All reductions were carried out under image intensifier guidance [Figure 1],[Figure 2],[Figure 3],[Figure 4],[Figure 5] and [Figure 6]. Crossed K-wire configuration was used for postreduction fracture stabilization in all patients, except in one, where two divergent lateral K-wires were used to stabilize the fracture. An above elbow posterior slab was applied at 90° elbow flexion for a period of 2 weeks. Posterior slab was discontinued after 2 weeks of immobilization, and active-assisted elbow range of movement exercises, activities of daily living, and play activities were initiated. Home therapy was encouraged with weekly visit to the outpatient physiotherapy and occupational therapy clinic for evaluation and supervision. K-wire exit was done at 6 weeks follow-up. Orthogonal elbow radiographs were taken on the 2 nd postoperative day and at 6 weeks before K-wire exit was done. In some cases, radiographs were taken after K-wire exits on request. All patients were followed up at 3 months and 6 months. Patients with elbow stiffness were followed up more frequently.
Figure 1: Case 1: Displaced Gartland III supracondylar fracture (anteroposterior view)

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Figure 2: Case 1: Displaced Gartland III supracondylar fracture (lateral view)

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Figure 3: Case 2: Displaced Gartland III supracondylar fracture (lateral view)

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Figure 4: Case 2: Displaced Gartland III supracondylar fracture (anteroposterior view)

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Figure 5: Closed reduction and internal fixation (crossed K-wire fixation) (anteroposterior view)

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Figure 6: Case 2: Closed reduction and internal fixation (lateral view)

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Statistical analysis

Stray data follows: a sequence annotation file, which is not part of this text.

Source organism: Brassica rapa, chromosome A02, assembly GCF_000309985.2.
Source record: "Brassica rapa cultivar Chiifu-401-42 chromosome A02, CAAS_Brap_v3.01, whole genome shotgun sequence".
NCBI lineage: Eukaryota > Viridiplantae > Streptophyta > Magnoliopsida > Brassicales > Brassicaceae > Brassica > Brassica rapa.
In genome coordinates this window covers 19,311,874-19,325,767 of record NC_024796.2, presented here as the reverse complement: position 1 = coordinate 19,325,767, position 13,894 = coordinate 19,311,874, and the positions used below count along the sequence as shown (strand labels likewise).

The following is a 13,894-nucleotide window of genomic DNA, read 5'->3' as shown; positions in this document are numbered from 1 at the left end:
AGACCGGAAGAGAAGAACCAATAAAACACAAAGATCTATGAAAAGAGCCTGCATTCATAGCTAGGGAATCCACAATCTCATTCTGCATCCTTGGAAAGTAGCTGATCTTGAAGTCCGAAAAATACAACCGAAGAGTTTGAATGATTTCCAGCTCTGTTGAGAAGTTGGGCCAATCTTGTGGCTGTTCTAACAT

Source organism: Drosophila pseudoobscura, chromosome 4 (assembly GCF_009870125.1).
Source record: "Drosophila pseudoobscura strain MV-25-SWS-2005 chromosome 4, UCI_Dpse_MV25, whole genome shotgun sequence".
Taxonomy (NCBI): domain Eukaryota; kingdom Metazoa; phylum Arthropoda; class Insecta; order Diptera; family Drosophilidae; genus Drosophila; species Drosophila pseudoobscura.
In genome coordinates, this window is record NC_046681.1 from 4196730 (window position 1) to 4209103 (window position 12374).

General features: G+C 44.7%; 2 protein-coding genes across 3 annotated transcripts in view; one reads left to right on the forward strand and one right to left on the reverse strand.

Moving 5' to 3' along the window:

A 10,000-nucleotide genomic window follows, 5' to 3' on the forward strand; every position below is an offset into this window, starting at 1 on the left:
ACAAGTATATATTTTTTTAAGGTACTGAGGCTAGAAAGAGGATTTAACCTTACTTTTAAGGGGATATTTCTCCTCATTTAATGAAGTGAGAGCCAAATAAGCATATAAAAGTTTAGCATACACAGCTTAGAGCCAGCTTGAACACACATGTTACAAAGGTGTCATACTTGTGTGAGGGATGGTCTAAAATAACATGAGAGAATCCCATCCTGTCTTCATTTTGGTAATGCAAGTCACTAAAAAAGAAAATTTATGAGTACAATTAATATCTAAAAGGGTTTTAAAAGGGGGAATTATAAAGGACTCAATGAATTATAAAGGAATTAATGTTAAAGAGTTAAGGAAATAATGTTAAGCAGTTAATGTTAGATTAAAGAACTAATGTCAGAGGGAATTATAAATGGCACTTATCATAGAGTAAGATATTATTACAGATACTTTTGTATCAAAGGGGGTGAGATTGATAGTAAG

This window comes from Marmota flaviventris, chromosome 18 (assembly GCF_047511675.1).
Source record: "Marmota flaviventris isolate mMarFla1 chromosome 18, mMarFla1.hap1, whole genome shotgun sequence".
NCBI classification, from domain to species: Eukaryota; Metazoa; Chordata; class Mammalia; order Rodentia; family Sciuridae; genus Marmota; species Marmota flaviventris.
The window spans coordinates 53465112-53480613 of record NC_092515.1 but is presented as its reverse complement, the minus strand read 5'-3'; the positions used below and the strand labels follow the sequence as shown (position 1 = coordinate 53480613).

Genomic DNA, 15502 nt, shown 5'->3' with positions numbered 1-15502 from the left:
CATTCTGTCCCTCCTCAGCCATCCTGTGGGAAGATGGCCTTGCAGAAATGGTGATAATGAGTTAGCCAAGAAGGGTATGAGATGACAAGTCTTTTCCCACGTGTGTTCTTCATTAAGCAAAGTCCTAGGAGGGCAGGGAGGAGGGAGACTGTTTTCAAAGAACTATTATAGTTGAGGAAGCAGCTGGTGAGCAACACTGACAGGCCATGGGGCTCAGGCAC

Linear correlation between the two variables was analyzed with scatter diagram [Figure 7]. Pearson's correlation coefficient was calculated to measure the degree of association between Baumann's angle and PODCI upper extremity and physical functional core scale, respectively.
Figure 7: Scatter diagram for linear correlation between Baumann's angle and pediatric outcomes data collection instrument score

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  Results Top


Thirty seven children with supracondylar fracture were managed at the level V trauma center, out of which 15 patients were classified as severely displaced Gartland type III fracture based on radiological evaluation [Table 1]. Four patients underwent open reduction and K-wire fixation, and 11 patients underwent closed reduction and K-wire fixation under fluoroscopy guidance. One patient presented with open fracture. Three patients presented late with maluniting supracondylar fractures. They underwent open reduction, osteoclasis or "calloclasis," and K-wire fixation. One patient was lost to follow-up. Six female and eight male patients with average age of 7.2 years (ranging from 2 to 12 years) were followed up for 6 months. Two patients had right elbow injury and 12 patients had left elbow injury. Clinical and radiological evidence of bony union was confirmed in all patients at 6 weeks [Figure 8]. PODCI upper extremity and physical function core scale questionnaire was administered to 14 patients.